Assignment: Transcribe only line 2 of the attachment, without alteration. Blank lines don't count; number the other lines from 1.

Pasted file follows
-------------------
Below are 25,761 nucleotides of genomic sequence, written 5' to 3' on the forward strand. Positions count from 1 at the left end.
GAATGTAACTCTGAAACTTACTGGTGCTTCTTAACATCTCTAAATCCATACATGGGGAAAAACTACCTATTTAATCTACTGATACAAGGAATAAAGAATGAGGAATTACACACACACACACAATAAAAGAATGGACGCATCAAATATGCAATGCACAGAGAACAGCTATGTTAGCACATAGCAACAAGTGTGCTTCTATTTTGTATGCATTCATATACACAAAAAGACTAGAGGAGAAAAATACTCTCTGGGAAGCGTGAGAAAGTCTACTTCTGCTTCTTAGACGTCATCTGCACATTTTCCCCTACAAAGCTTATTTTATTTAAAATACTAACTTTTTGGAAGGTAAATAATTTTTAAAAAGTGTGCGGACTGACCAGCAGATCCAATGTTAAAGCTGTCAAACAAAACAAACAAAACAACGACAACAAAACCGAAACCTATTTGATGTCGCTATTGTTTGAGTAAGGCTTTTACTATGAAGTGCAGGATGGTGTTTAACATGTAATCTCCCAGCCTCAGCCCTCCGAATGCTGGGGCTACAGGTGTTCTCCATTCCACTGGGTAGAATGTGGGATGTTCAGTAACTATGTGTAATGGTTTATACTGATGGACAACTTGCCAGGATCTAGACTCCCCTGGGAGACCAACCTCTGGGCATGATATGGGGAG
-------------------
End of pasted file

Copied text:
GAATGTAACTCTGAAACTTACTGGTGCTTCTTAACATCTCTAAATCCATACATGGGGAAAAACTACCTATTTAATCTACTGATACAAGGAATAAAGAATGAGGAATTACACACACACACACAATAAAAGAATGGACGCATCAAATATGCAATGCACAGAGAACAGCTATGTTAGCACATAGCAACAAGTGTGCTTCTATTTTGTATGCATTCATATACACAAAAAGACTAGAGGAGAAAAATACTCTCTGGGAAGCGTGAGAAAGTCTACTTCTGCTTCTTAGACGTCATCTGCACATTTTCCCCTACAAAGCTTATTTTATTTAAAATACTAACTTTTTGGAAGGTAAATAATTTTTAAAAAGTGTGCGGACTGACCAGCAGATCCAATGTTAAAGCTGTCAAACAAAACAAACAAAACAACGACAACAAAACCGAAACCTATTTGATGTCGCTATTGTTTGAGTAAGGCTTTTACTATGAAGTGCAGGATGGTGTTTAACATGTAATCTCCCAGCCTCAGCCCTCCGAATGCTGGGGCTACAGGTGTTCTCCATTCCACTGGGTAGAATGTGGGATGTTCAGTAACTATGTGTAATGGTTTATACTGATGGACAACTTGCCAGGATCTAGACTCCCCTGGGAGACCAACCTCTGGGCATGATATGGGGAG